Tuesday, Oct. 31, 2006 | Shawne Merriman, sitting on a stool facing his locker with elbows resting on thighs to indicate his exhaustion after a practice before the start of the season, took the poke at his rock-star status with good humor.
The 2005 NFL Defensive Rookie of the Year listened as I relayed a story to him. Veteran teammates credited some of his success as a rookie to his willingness to listen and learn despite his stature as a wealthy and high-profile first-round draft pick.
But at the same time, one veteran couldn’t resist a barb at Merriman’s growing off-the-field persona.
“We’ll have to keep him on an even-keel basis before he gets any bigger,” the veteran said. “We might see this guy soon as the next Samuel L. Jackson. He’s big time. He can be Hollywood. But during the season, we have to keep him focused on football. In the off-season, he can go Hollywood.”
Merriman laughed. But then he said he wanted to be known as a player who does his work on the practice field and produces between the lines no matter what celebrity status he might enjoy off the field. He said he wanted to be a role model.
Then, in an unsolicited comment, he added, “I’ll be right here in good times and bad to answer questions. I’ll always be accountable.”
Now flash forward to Oct. 23, a day after the Chargers lost to the Kansas City Chiefs and were hit by the double whammy that Merriman faced a four-game suspension for testing positive for steroids.
True to his word, Merriman spoke about the issue when other athletes would have ducked out a back door and released a statement. With his lawyer, David Cornwell, at his side to help with the legalese, Merriman explained he was appealing the decision.
“The people who know me, and I mean really mean know me, know the kind of person that I am,” Merriman said that afternoon. “I’m not going to change throughout this whole situation. It’s something that I’m dealing with. I’m going to do things the right way, the way they’re supposed to be done.”
It was the same way the rest of the week and after Sunday’s 38-24 win over the St. Louis Cardinals when Merriman answered all the uncomfortable questions, standing ramrod straight before his locker.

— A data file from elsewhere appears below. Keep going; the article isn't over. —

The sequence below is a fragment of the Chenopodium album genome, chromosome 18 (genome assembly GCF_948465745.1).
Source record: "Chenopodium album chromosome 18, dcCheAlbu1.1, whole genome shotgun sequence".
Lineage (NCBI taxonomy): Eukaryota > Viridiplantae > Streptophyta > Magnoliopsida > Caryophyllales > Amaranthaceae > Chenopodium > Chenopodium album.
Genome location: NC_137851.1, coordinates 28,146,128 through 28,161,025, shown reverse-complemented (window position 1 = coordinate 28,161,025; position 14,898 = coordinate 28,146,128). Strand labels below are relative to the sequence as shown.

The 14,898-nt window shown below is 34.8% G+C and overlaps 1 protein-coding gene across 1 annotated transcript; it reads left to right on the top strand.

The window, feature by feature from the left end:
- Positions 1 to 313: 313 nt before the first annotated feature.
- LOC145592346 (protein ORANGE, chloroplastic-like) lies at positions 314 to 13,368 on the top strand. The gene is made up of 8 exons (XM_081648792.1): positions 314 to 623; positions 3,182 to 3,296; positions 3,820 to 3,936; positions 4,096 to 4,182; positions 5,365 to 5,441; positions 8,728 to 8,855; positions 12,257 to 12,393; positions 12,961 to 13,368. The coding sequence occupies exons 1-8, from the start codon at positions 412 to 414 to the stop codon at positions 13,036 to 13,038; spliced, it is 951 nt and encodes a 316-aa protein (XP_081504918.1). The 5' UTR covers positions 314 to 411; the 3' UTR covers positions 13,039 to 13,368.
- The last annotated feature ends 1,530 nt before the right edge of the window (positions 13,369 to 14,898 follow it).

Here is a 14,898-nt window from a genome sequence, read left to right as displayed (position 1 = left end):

“I see all those 56 jerseys out there in the stadium,” Merriman said. “It’s the best feeling you can have to see kids with your jersey. It reminds me how much they admire me and how much I’m a role model. It’s more important for me to do the right thing.”
From now on, that means using only the NFL-approved supplements instead of the over-the-counter supplement Merriman believes he took without realizing it was tainted by steroids.
Merriman said Monday after practice he would meet with his lawyer to decide later whether to drop his appeal of the four-game suspension. Dropping it now would mean that Merriman misses only the Chargers’ first game against the Denver Broncos on Nov. 19 instead of the rematch as well on Dec. 10 at Qualcomm Stadium.
Merriman’s appeal was supposed to remain private, but someone leaked it to ESPN. With new NFL commissioner Roger Goodell ruling like a hanging judge in other NFL matters this year, Merriman has little chance of a winning an appeal that would open the door to more such appeals.
Look, I’m as dubious as anybody when Floyd Landis and other athletes come up with lame excuses for how a performance-enhancing substance showed up in their system. But Merriman’s story, it seems to me, is different and worth a second look without jumping to conclusions.
One, his athletic ability isn’t coming out of nowhere. He’s been a dominant athlete with a body ripped from stone since his high school days.
Two, he’s not telling wild stories about a shot of whiskey or eating beef from steroid-fed cattle.
Three, he’s not shooting the messenger, the standard method athletes use to deflect questions.
Barry Bonds, when asked about steroids, portrays his self as a crucified figure without ever offering a substantive answer.
Mark McGwire has disappeared into the shadows, but when forced to appear before Congress, he was a babbling, pathetic figure who looked like he was ready to be led off to jail in handcuffs for stealing Roger Maris’ home run record before Bonds stole it from him.
The late Ken Caminiti took money from “Sports Illustrated” when he told his story of steroid use – boosting him from a scrappy, average player to a slugger with home run power – and later waffled on his statements on steroid use after they were in print.
Floyd Landis didn’t make himself available publicly until he had time to get his story straight and prepare spin control in the controlled environment of selected television interviews.
They all sounded and acted like guilty men.
Shawne Merriman has stood before the public since day one. He has never blamed anyone but himself. He may be guilty of poor judgment, but he doesn’t act like a guilty man. The football player with the Samuel L. Jackson persona has left acting as only a possible future career.